Reviewed: October 7, 2005
Released: September 20, 2005
Genji: Dawn of the Samurai is the latest action-slash title to arrive on the PS2, and despite the obvious comparisons to games like Devil May Cry, Genji accents its combat with some of the most authentic and gorgeous oriental presentation values of any game I have played this year.
Genji features an eclectic cast of excellent characters starting with our hero, Yoshitsune and his companion, Benkei, a seven-foot monk whose formidable appearance would send most enemies fleeing in terror. Together, you must save Japan from an evil warlord who plans to acquire and use Amahagane, mystical stones of great power, to rule the land.
Fortunately, Yoshitsune is also able to wield the power of the Amahagane and by using their essence you and Benkei are able to upgrade your powers and abilities as you progress through this challenging, and entirely too short adventure.
Genji oozes with authentic Asian flavor from the stunning visuals right down to the perfectly scripted Japanese dialogue. There are no bad English dubs here, so you will need to read the subtitles if you want to know what is going on.
The game is structured around several chapters, each of various lengths that take you across a nice world map whose size is limited only by the scope of the story. You can navigate the map and explore lush 3D levels engaging in fast and furious combat, watch a brilliant cinematic, then move on to the next level and repeat.
Throughout much of the game you are allowed to pick either Yoshitsune or Benkei, which certainly does give you some freedom of gameplay style and adds to the replayability even though the story and the end results always play out the same. Only a few levels require one character or the other for obvious reasons.
Despite the obvious power of the hulking Benkei, itís easy to see that the game and the controls where designed for the fluid and much faster swordplay of Yoshitsune. Youíll wander the levels and engage in short spurts of combat, which admittedly gets a bit repetitive about halfway through the game. You can even lull yourself into a pattern and quite easily complete entire levels without taking any damage.
There are some interesting time manipulation tricks in place that allow you to use Kamui to slow down time and execute a critical strike with a single button press. It gets pretty predictable, no thanks in part to the thuggish AI and straightforward attack patterns. The only saving grace for combat is the well-executed boss battles that feature some of the more interesting boss creations of recent memory.
Genji is one gorgeous game although the glitz can be a bit deceiving at first. The first 10-15 minutes of the game are some quality cinematics that look deceptively like game-engine graphics. It really gets you pumped to take control of the character and start kicking butt.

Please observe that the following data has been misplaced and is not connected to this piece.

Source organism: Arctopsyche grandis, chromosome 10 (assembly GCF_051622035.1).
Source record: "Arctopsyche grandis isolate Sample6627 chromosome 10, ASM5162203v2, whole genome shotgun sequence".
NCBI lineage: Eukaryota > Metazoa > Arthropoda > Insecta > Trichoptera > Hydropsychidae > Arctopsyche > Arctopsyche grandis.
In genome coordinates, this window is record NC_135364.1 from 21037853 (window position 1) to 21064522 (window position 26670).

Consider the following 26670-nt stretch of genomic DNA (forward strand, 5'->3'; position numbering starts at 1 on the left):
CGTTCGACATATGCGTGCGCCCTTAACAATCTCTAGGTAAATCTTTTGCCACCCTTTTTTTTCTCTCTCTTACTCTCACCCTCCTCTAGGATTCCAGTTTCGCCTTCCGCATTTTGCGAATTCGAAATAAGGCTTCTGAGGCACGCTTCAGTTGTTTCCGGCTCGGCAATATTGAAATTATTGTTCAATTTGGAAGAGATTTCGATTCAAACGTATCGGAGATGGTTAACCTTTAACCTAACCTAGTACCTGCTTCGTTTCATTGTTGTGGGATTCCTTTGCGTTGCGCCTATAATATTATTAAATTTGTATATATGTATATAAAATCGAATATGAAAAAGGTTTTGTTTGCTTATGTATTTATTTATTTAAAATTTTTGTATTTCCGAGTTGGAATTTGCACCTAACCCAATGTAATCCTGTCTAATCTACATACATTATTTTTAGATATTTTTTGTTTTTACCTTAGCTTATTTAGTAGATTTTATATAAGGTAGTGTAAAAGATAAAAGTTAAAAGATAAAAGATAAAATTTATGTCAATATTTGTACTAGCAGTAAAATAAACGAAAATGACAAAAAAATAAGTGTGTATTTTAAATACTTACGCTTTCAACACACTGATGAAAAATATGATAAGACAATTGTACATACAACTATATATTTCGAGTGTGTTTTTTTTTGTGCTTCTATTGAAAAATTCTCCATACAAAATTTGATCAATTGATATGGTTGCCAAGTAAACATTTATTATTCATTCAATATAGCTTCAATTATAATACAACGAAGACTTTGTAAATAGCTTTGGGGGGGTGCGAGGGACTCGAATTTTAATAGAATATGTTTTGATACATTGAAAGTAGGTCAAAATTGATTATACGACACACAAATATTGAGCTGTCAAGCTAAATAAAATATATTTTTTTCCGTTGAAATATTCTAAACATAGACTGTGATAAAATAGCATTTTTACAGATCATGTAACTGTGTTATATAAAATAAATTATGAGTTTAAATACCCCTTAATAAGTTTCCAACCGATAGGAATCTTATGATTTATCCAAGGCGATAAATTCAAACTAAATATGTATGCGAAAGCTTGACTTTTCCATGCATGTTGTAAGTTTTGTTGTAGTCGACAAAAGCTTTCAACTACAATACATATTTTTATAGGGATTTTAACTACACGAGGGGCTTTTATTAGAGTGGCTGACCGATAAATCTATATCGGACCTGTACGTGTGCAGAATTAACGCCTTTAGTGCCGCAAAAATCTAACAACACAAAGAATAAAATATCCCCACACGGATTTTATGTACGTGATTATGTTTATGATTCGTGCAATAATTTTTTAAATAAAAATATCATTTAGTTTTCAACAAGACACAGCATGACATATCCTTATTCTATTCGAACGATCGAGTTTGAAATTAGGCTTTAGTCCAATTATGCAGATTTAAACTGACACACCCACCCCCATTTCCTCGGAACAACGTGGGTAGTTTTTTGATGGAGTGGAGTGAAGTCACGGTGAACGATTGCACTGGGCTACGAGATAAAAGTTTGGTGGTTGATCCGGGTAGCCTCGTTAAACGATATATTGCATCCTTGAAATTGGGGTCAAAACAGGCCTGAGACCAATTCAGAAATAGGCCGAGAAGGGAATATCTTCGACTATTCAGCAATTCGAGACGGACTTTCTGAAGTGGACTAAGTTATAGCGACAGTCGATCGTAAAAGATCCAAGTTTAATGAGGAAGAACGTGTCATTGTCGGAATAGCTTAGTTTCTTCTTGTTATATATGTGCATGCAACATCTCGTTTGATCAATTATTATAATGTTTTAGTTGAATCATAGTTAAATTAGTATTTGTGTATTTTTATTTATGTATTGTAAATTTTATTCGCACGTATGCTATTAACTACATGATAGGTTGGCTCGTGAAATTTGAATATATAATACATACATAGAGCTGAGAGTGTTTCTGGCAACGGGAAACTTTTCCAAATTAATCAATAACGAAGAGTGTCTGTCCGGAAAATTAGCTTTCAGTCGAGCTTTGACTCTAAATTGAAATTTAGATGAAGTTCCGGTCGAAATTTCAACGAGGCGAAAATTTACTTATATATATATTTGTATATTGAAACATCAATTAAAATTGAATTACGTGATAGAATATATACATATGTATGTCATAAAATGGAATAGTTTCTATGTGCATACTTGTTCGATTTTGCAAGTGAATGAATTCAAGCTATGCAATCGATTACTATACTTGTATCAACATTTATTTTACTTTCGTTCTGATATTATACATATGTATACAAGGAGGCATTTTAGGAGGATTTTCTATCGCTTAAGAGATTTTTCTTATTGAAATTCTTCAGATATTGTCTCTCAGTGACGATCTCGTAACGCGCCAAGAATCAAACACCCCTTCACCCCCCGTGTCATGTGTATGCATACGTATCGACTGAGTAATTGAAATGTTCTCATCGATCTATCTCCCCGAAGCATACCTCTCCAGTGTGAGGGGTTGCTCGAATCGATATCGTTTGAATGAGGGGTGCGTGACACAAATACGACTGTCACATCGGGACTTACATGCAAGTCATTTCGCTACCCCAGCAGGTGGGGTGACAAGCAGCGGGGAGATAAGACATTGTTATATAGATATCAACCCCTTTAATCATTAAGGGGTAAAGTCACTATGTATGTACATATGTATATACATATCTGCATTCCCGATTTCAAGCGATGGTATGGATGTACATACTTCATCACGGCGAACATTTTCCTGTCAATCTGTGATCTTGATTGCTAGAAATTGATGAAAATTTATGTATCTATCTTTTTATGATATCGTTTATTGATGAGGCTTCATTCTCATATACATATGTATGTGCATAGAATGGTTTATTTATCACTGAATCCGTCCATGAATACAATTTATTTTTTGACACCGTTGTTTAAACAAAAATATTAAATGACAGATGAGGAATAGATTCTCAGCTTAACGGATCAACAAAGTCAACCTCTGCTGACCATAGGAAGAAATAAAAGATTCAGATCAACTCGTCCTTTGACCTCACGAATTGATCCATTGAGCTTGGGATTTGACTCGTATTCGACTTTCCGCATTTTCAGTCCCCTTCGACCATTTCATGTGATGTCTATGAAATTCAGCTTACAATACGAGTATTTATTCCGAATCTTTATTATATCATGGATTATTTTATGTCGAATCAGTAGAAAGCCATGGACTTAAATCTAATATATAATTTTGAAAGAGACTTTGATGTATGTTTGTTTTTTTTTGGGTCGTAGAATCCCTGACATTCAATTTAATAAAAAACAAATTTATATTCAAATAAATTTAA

But once the gameplay actually does kick in there is a noticeable change in overall quality. Donít get me wrong Ė the game is still gorgeous but just not as gorgeous as the cutscenes that are interspersed throughout the adventure.
Character design is outstanding and the motion and combat animation is so fluid itís like poetry in motion. A lot of detail has gone into all the characters with some extra-special attention going into Yoshitsune. Itís a much more graceful rendition of Devil May Cry action.
The levels are breathtaking with both indoor and outdoor environments that are lush and alive with foliage, water, falling leaves, snow, and an interesting artistic treatment to the other-dimensional realms.
The camera works for the most part, both while exploring and in combat. There are some nice effects when you use the Kamui power, but these quickly get repetitive, and it would have been nice to have some more effects to keep us guessing.
Nothing beats a great soundtrack and Genji has one of the best. This is the type of music that you would find in a movie like Hero, Crouching Tiger Hidden Dragon, or some other Asian epic. Not only does the score fit the visual style and story elements, it cues to the action and totally enhances the gameplay experience.
Sound effects range from the repetitive sounds of combat to the naturalistic sounds of the environments that bring these virtual worlds to life with stunning detail. The Dolby Pro Logic II surround mix creates a rich aural world to immerse yourself in.
Kudos to the designers for not caving in and dubbing the dialogue in English. All too often these Asian import titles lose all their flavor due to a poor dub and as much as I hate subtitles in my movies, I hate bad voice acting even more. I might not understand the language, but it still makes the game exponentially more believable.
Genji is a short game clocking in at 6-8 hours for the casual gamer and hardcore players can probably polish this off in 4-5 hours. Other than the boss fights there isnít much here to challenge you once you get the combat system and timing down.
And while you could go back and replay the game focusing on whichever character you didnít play the previous time, other than some slight changes in tactics, there is no substantial reason for doing so. The game, story, and conclusions are all the same.
There is no multiplayer but Iím not sure how they could have worked that in anyway, so regrettably, until this title falls into the $20 budget realm Iíd have to recommend a rental rather than a purchase unless you have some spare cash and are looking to amass a large library of games.
Genji: Dawn of the Samurai is like the candle that is burning on both ends. It burns bright and fast but is ultimately over way too soon. It is still a remarkably entertaining and challenging experience while it lasts.
And even though the gameplay gets repetitive and even predictable, the authentic Asian presentation of gorgeous graphics, epic music, and fantastic sound combine to make a game that is definitely worthy of a visit.